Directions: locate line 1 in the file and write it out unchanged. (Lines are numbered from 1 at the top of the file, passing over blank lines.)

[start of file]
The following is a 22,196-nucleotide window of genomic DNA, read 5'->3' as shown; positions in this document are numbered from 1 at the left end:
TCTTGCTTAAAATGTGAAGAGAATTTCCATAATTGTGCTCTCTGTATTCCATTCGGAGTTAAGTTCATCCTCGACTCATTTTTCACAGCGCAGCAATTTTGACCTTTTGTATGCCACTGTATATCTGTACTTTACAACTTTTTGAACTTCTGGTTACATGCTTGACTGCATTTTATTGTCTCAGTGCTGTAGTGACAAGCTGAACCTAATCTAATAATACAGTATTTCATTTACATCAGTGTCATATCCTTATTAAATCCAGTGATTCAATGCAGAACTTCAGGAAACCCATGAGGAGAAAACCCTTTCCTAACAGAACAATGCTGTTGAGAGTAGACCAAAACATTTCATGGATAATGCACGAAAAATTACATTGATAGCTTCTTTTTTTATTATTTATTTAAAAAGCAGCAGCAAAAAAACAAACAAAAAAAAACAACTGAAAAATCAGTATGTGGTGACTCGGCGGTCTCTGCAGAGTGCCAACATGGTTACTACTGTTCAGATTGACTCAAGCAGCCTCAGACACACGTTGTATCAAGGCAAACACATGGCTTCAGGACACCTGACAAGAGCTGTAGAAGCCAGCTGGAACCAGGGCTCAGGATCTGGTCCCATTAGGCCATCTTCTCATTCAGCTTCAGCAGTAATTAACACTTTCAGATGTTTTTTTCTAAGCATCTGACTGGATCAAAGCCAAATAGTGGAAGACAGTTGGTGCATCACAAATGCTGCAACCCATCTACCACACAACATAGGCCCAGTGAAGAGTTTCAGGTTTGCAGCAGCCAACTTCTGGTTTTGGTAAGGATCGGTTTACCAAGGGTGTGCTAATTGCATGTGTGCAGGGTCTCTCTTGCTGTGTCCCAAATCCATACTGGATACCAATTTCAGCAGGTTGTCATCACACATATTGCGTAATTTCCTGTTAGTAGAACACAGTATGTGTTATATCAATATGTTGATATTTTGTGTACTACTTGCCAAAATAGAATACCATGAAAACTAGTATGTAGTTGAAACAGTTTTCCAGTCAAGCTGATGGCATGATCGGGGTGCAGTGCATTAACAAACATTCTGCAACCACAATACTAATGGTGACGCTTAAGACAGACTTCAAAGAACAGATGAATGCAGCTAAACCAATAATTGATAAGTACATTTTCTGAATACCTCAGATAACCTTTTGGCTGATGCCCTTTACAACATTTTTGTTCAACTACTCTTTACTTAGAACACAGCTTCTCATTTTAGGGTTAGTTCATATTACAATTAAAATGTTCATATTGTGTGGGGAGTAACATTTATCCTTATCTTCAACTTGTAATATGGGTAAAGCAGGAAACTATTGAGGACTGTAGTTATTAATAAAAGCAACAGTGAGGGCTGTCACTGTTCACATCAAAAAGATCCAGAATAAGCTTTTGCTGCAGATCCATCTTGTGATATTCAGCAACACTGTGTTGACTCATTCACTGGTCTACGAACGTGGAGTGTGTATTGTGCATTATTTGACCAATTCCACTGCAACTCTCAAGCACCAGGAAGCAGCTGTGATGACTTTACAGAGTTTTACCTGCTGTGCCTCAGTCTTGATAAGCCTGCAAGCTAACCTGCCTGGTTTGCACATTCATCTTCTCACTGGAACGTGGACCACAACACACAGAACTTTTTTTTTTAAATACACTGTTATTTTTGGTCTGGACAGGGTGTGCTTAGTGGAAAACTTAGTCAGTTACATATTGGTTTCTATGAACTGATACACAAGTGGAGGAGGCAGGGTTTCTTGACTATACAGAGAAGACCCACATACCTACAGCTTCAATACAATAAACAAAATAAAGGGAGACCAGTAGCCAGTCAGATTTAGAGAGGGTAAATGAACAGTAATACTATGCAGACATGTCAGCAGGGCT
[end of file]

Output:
The following is a 22,196-nucleotide window of genomic DNA, read 5'->3' as shown; positions in this document are numbered from 1 at the left end: